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Chapter 3: By a Fiery Intention

Unless one takes possession of one’s own being very consciously, the revolution is not going to happen. You will go on growing but your growth will be horizontal. The monkey becomes man, the man may even become a superman - more powerful, technically more equipped, scientifically stronger - but it will not be anything new. It will not be christ-consciousness; man will remain on the same plane.

You can see it; monkeys and man are not very different. The difference can at the most be quantitative but not qualitative. Maybe the monkey is more stupid than man, or man is a little more intelligent than the monkey, but there is no gap. And Charles Darwin is right that man has evolved out of the monkey. It is evolution. Given time, given opportunity, the monkey was going to become man. Given time, given opportunity, the man is going to become superman. Remember, the superman is not equivalent to a Buddha, the superman is not equivalent to Christ. The superman is in the same line where you are, where monkeys are, where fish and other animals are. It is the same line, the same ladder, of course on a higher rung, but the ladder is the same.

Revolution brings another dimension. The old and the new are not joined together; there is a gap, a discontinuity. Evolution is understandable because it is logical, it is Aristotelian. Revolution is mysterious; it is not understandable, you have to go through it to know it. Revolution is a little crazy, because it is neither mathematical nor mechanical. It is not unconscious either, as the evolutionary process is. It is a conscious grip upon reality, a conscious hold of your being. You don’t carry the blueprint for it, you have to create it.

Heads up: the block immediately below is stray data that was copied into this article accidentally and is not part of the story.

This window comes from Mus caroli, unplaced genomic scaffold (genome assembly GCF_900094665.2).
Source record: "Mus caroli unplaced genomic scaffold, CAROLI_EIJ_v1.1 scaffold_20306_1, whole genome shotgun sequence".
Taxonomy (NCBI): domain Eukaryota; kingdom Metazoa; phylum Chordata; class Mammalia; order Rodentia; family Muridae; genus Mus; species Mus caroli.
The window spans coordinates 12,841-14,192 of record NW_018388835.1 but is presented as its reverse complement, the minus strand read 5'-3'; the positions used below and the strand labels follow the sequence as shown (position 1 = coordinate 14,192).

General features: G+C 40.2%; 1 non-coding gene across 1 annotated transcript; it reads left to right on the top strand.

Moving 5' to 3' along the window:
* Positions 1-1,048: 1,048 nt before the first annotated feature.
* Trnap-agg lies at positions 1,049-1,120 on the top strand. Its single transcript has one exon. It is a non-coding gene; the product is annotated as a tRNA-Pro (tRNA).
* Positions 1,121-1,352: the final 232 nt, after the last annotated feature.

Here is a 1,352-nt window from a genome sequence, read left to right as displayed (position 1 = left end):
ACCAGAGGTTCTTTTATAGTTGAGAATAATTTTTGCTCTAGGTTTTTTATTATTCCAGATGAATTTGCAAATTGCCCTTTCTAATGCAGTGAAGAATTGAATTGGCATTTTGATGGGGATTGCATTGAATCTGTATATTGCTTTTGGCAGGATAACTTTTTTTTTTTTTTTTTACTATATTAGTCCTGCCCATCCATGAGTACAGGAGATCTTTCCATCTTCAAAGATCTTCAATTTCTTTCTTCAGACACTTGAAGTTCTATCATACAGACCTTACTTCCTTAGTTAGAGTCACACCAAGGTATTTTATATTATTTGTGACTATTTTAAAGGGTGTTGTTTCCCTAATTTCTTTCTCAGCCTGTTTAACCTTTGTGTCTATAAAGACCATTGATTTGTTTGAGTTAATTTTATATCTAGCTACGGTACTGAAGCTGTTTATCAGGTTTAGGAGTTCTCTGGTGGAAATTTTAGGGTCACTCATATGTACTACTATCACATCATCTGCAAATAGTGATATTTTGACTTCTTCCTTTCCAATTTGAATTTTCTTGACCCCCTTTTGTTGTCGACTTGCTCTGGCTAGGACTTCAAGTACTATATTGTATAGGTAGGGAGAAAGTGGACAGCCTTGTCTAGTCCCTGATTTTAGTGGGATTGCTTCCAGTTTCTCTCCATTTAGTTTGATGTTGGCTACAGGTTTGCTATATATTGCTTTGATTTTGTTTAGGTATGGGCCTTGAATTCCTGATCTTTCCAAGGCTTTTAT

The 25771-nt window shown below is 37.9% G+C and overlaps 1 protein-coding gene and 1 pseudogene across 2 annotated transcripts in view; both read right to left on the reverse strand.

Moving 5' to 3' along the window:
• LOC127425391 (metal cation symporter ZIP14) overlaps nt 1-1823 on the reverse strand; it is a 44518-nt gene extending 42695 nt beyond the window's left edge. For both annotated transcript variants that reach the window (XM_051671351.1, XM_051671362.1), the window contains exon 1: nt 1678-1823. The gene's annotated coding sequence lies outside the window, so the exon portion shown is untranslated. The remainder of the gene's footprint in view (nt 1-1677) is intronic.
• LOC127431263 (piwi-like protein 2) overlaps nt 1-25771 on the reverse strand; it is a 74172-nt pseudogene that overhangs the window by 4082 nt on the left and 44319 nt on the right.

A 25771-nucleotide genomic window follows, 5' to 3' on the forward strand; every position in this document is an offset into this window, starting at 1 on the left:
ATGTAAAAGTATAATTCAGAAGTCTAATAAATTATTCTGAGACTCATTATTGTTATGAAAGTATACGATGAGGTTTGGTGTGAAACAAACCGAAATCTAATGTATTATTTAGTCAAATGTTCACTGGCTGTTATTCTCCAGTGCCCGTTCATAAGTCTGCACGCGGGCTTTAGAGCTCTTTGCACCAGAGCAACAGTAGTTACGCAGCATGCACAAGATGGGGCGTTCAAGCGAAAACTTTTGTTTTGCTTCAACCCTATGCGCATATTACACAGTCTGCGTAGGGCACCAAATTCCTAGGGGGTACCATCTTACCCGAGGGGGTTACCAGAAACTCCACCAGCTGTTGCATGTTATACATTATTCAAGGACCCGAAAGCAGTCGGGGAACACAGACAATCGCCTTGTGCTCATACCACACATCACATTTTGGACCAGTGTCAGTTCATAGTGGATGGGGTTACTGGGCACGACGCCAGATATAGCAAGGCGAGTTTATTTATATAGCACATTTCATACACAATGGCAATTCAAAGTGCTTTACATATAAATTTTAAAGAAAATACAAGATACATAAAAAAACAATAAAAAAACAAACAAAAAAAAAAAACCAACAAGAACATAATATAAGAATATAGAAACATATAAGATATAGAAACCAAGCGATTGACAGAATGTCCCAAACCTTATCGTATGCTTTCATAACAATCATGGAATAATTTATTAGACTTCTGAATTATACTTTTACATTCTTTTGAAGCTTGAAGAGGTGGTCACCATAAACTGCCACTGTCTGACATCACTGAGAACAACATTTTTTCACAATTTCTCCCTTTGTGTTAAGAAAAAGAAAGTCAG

That is the beauty of religion: religion is the science of revolution. All other sciences only describe what evolution is. Religion is the only science of revolution; it prepares you for the jump, the quantum leap.

There can be no reason to jump. Reasoning is remaining - there can only be reasons to remain with all that is old and known and secure underfoot. Logically, when one comes to an empty space, encounters an abyss, a discontinuity, one ought to halt. All logic will say, “Halt! Stop! Turn back! You have come to a cul-de-sac, now there is no more going. If you take another step you will die. Facing you is an abysmal depth, you will be lost forever.” Logic will say, reason will say, mind will say, “Halt! Stop! Go back! Find another way towards achievement. This is not the way, this way has ended.”

But life is that which leaps. Logic is that which says “Stop!” and life is that which leaps. That life is religion. And unless you have that life which leaps you can’t have religion, you don’t know what religion is. Christianity is not religion, Hinduism is not religion. This leap, this courage, this adventure, this movement from the known into the unknown, from the lighted path into the darkness of the unknown, from the familiar into the unfamiliar, from the comfortable and the convenient into the hazardous, this life is religion.

Kabir sings of this revolution, of this life, of this religion. He is the poet of man’s dream of becoming God.

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